potential for conformational selection.
The propensity to form α-helical structure in the full-length MBP-UTC1 and MBP-UTC8
18.5-kDa protein variants was probed using TFE-titration curves which have long been used to
determine the free energy of α-helix formation of peptides as well as of proteins, through fitting
to thermodynamic folding models (124-126).
Trifluoroethanol has been shown to induce α-helical structure mainly in regions which
already have α-helix-forming propensity, and it has been shown to be an effective membranemimetic solvent for many proteins, including MBP, when used judiciously (97, 158, 161-163).
Consistent with this idea, analysis of previously published NMR data of MBP in 30% TFE has
demonstrated that the pattern of α-helical formation in TFE corresponds to what has been found
in reconstituted lipid bilayer environments (see Figure #2B and accompanying figure legend).
At low concentrations, it has been suggested that TFE can effectively simulate membrane surface
conditions by lowering the dielectric constant of the solution, whereas at higher concentrations,
there is the added effect of the preferential interaction of TFE with the protein, which can
effectively simulate the effects of protein-membrane binding (153). Thus, TFE is useful in
analyzing the disorder-to-α-helical transition of MBP that occurs as it approaches the
oligodendrocyte membrane surface and eventually interacts (164, 165). Of direct relevance to
this work is an independent study by the group of Israelachvili et al., who demonstrated using a
66
surface forces apparatus and quartz crystal microbalance that MBP in solution first adsorbs to a
solid surface such as mica or SiO2, then undergoes a conformational change (165). It can be
predicted that the same phenomenon occurs with membrane surfaces (111).
5.3 Thermodynamic analysis of the disorder-to-α-helical transition in fulllength 18.5-kDa MBP-UTC1 using 2,2,2-trifluoroethanol (TFE)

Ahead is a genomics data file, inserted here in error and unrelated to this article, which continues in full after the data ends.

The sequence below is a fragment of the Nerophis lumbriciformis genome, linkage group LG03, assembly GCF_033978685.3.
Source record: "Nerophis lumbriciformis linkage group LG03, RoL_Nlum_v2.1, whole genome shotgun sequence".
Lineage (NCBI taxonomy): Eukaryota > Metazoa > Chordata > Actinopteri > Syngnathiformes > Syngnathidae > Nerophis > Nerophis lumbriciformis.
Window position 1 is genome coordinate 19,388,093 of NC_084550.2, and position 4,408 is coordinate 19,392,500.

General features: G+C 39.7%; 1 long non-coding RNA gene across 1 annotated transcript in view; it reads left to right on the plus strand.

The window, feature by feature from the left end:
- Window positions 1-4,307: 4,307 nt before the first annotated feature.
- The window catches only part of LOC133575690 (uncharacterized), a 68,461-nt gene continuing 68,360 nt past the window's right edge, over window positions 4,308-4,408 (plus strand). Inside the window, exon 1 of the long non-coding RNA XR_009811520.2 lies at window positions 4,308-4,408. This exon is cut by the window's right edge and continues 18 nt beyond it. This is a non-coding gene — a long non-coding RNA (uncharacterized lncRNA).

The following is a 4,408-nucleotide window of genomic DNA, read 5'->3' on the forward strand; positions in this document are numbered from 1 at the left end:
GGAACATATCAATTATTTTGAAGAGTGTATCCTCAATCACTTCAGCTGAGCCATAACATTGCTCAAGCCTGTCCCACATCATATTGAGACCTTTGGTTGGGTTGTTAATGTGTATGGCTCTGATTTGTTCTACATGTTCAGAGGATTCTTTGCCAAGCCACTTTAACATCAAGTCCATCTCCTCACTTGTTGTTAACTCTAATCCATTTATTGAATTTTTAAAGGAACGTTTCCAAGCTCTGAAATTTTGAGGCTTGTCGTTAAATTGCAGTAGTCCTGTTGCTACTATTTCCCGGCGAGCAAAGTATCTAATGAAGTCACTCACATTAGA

In this study, we performed a thermodynamic analysis of TFE-titration curves monitored
by CD spectroscopy, which probed changes in secondary structure, and tryptophan fluorescence
quenching by IAEDANS, which was used to probe for concomitant changes in global
organization (Figure #11A-E, #13A and #13B and Table #4). The data are well described by a
3-state transition model (disordered↔intermediate↔α-helical), indicating that intermediate
formation in MBP is a first-order process involving global cooperative interactions. The
observed global cooperativity of the disordered↔α-helical transition of 18.5-kDa MBP suggests
that the conformational space of each equilibrium species is somewhat limited. Nevertheless, it is
important to note that each of the three identified equilibrium species will still have significant
conformational freedom, and thus that their structural properties likely represent an average of
ensemble conformations, with each ensemble arranged in distinct clusters that are separated by
energy barriers (Figure #14).
The ΔGtotal of the disordered-to-α-helical transition in MBP-UTC1 is a fairly modest
3.8±1.1 kcal mol-1, and we found that the ΔG of the first transition (disordered↔intermediate)
was more than 50% lower than the second transition (intermediate↔α-helical). Due to the
relatively low ΔG1 value, there is a significant population of intermediate (fractional population
of ~0.1) even in the absence of TFE (Figure #15). Surprisingly, upon transitioning from the
intermediate to the α-helical conformation, we find that 18.5-kDa MBP globally re-expands. The
α-helical conformation in MBP is highly populated above 25% TFE (v/v), and could be
stabilized by preferential interaction with this membrane-mimetic solvent.
The observed collapse and subsequent re-expansion mechanism of the disorder-to-order
transition in 18.5-kDa MBP helps to explain the observed pattern of ANS-enhancement at
different TFE concentrations, which largely mirrors the fractional population curve of the
intermediate (Figures #9, #10 and #15). These data thus suggest that it is predominantly the
67
intermediate that binds to ANS, whereas there is little ANS interaction with the more extended